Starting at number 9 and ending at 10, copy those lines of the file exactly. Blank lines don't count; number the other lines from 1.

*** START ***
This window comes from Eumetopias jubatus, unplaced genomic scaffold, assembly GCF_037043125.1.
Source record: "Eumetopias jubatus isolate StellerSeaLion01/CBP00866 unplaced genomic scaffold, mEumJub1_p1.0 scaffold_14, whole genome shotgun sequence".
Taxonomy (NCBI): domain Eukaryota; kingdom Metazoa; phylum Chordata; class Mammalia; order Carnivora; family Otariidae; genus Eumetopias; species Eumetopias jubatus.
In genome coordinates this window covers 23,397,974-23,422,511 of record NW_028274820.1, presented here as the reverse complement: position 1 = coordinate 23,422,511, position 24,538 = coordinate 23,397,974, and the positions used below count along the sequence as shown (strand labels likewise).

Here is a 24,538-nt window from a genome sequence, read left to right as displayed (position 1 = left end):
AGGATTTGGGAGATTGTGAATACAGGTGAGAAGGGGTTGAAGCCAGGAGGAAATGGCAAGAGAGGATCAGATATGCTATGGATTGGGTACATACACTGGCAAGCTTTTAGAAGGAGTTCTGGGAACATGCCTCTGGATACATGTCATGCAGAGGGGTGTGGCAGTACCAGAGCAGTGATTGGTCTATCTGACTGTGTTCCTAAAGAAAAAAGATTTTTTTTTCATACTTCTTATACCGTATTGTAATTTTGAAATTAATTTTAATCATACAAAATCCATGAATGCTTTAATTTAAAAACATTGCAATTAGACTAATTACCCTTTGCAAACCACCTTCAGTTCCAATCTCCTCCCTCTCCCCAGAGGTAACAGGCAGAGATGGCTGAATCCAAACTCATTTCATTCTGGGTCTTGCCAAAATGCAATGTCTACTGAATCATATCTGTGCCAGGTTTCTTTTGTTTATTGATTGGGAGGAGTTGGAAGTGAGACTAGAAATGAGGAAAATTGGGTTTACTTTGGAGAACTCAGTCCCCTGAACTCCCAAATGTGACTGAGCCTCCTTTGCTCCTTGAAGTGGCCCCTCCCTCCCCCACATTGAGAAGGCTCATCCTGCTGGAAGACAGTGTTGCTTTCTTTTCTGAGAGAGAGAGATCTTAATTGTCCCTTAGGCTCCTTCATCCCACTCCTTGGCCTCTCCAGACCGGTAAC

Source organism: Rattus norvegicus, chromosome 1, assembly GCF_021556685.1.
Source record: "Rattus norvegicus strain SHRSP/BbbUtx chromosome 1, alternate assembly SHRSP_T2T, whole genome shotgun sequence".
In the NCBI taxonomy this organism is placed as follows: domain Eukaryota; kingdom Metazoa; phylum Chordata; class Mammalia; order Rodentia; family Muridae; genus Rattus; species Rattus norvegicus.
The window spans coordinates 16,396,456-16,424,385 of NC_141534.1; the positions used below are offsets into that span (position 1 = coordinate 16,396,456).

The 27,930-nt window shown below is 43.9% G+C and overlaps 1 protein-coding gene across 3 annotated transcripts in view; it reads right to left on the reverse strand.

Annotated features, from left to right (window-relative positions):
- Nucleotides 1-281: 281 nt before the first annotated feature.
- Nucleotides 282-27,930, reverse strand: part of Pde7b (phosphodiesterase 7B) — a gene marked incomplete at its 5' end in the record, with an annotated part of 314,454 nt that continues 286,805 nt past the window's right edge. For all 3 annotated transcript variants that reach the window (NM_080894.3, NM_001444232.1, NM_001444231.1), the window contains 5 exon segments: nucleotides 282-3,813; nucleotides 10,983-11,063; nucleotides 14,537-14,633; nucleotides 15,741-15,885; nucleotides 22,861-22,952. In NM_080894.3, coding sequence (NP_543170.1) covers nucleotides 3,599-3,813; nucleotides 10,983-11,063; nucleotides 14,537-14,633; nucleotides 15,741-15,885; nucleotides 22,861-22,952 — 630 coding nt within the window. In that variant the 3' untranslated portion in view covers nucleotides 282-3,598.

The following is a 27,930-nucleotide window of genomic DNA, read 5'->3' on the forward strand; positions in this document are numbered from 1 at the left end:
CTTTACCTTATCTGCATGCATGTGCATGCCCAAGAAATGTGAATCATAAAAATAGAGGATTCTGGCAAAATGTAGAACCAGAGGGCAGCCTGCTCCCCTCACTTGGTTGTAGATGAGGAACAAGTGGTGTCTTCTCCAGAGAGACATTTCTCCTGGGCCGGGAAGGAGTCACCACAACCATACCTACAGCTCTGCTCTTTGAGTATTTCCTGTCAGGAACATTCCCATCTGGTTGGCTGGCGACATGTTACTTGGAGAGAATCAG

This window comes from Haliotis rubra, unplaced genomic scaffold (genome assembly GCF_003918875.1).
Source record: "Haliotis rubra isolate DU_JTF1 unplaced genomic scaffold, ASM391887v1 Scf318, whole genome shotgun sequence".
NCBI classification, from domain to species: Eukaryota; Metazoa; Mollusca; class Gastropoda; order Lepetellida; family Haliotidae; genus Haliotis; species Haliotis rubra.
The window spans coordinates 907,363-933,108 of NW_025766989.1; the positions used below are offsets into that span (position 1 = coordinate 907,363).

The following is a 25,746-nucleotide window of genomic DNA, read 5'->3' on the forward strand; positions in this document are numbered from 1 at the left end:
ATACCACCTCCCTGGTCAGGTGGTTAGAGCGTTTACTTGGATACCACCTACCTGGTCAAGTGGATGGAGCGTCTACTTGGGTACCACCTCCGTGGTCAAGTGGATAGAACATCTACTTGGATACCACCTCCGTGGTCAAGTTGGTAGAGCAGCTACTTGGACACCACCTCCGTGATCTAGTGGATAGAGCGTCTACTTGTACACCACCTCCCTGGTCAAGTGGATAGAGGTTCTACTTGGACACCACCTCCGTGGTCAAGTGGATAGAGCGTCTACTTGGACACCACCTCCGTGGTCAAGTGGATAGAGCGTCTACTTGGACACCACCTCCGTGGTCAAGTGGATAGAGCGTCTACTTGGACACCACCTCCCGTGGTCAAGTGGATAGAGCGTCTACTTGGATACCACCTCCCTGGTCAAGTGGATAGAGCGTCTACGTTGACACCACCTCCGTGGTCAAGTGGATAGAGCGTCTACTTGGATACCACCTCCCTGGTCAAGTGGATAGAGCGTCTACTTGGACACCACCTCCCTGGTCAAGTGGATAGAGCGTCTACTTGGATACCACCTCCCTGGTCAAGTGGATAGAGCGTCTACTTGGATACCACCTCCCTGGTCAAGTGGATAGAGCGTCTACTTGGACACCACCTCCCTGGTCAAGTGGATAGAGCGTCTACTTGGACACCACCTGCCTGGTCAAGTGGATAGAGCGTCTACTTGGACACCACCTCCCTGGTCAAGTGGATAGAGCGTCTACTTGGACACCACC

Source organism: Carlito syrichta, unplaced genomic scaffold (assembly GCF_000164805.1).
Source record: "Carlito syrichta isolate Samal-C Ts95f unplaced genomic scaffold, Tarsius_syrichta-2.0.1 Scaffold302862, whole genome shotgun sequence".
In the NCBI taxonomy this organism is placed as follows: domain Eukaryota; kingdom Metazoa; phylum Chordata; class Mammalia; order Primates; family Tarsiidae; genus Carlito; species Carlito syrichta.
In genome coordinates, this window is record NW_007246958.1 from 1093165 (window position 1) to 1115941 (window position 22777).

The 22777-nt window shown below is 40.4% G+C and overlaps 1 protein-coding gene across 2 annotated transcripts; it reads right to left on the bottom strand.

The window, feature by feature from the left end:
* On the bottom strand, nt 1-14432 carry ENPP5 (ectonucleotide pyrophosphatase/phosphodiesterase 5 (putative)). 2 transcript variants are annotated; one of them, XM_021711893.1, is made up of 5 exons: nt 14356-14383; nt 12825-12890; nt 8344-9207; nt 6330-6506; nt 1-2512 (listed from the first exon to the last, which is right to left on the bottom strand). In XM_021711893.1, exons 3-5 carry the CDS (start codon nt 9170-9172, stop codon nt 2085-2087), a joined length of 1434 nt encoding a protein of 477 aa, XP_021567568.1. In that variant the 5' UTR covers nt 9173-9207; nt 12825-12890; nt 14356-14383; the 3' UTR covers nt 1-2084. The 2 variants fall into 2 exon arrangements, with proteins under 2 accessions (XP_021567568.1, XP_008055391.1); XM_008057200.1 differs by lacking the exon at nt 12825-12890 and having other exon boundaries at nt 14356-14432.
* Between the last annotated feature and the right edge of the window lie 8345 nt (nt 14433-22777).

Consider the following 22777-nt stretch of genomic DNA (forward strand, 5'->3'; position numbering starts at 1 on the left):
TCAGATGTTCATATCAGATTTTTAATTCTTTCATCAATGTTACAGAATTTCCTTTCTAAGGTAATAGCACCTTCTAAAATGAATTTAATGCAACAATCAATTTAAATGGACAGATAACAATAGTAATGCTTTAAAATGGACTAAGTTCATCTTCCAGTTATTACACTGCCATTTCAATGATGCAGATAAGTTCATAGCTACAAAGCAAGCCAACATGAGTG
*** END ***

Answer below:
In the NCBI taxonomy this organism is placed as follows: domain Eukaryota; kingdom Metazoa; phylum Chordata; class Mammalia; order Rodentia; family Muridae; genus Rattus; species Rattus norvegicus.
The window spans coordinates 16,396,456-16,424,385 of NC_141534.1; the positions used below are offsets into that span (position 1 = coordinate 16,396,456).